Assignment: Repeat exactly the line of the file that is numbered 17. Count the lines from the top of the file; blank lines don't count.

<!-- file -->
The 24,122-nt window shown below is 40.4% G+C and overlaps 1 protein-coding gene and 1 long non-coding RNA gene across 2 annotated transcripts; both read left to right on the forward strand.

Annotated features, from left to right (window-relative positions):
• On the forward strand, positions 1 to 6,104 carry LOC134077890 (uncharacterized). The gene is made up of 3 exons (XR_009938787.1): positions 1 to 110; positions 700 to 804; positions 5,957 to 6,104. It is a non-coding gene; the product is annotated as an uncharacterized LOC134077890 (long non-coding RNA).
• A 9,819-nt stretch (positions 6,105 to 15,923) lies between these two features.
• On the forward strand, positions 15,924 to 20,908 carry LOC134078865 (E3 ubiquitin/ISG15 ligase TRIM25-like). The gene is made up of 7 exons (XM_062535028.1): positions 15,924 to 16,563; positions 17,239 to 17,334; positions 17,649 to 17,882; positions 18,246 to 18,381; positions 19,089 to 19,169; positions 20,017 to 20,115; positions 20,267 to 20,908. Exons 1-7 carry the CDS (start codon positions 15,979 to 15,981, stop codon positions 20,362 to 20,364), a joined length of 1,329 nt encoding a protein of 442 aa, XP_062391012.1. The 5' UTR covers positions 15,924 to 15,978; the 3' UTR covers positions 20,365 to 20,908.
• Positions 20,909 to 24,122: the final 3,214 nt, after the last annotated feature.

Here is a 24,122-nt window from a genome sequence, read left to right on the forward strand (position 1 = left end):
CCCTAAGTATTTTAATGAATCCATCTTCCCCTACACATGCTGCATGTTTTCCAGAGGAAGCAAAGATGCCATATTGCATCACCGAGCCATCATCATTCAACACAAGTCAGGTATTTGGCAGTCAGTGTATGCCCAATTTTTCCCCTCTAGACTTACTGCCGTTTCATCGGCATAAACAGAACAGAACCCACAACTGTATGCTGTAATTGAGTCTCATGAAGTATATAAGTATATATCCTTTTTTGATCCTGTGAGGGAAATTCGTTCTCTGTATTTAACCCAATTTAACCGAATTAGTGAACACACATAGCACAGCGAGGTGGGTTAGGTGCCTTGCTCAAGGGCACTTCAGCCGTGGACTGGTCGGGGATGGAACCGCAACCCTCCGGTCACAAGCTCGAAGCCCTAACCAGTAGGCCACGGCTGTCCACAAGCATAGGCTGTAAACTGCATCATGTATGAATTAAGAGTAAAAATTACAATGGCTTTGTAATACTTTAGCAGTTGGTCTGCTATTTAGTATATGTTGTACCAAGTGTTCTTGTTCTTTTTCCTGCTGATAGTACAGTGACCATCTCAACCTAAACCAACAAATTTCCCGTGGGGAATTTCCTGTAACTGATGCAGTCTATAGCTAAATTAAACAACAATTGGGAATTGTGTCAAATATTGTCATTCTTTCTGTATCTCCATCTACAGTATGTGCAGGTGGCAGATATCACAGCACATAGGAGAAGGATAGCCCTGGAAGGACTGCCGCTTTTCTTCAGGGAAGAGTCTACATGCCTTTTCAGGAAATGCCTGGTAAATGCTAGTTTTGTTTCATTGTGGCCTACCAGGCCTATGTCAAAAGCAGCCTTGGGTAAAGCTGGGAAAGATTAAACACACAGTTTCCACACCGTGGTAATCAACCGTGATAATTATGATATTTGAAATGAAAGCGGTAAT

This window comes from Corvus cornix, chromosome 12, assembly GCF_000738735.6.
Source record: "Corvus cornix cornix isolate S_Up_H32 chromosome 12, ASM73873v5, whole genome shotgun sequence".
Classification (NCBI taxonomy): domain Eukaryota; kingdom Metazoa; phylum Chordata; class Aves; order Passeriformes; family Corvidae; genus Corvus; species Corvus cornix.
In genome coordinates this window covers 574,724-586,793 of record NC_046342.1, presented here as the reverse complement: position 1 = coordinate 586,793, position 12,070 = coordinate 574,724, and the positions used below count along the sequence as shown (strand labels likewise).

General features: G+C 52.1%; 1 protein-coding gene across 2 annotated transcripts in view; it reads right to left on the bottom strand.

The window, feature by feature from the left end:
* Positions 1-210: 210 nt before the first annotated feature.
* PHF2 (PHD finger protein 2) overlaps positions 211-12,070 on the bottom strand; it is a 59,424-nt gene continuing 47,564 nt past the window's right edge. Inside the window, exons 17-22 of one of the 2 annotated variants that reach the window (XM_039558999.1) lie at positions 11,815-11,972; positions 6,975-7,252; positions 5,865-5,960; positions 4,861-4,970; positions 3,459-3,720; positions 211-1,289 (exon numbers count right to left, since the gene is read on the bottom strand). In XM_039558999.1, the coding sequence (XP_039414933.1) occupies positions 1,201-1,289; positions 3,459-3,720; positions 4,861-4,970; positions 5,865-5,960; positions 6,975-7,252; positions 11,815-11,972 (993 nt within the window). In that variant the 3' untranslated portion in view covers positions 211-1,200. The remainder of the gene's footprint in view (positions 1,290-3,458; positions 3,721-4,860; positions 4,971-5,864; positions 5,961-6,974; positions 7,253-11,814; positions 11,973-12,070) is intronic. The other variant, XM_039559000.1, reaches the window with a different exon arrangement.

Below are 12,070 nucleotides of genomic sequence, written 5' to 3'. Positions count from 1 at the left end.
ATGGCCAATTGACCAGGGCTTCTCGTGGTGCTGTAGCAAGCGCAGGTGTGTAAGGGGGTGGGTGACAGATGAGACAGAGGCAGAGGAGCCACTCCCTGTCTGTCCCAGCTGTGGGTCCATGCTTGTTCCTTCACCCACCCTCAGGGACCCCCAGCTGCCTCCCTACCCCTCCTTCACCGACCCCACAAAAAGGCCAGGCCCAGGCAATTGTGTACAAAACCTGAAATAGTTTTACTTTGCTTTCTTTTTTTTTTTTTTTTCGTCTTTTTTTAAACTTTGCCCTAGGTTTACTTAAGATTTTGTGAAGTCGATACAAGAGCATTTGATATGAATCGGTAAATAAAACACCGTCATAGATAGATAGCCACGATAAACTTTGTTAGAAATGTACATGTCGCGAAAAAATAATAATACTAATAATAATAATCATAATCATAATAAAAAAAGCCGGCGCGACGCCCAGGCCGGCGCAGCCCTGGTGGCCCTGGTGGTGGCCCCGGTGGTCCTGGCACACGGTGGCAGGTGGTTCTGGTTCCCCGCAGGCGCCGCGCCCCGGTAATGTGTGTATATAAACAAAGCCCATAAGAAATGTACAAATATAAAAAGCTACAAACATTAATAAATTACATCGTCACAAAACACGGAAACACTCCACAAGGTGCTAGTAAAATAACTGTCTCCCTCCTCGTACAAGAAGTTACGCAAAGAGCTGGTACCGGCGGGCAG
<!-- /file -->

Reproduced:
Below are 12,070 nucleotides of genomic sequence, written 5' to 3'. Positions count from 1 at the left end.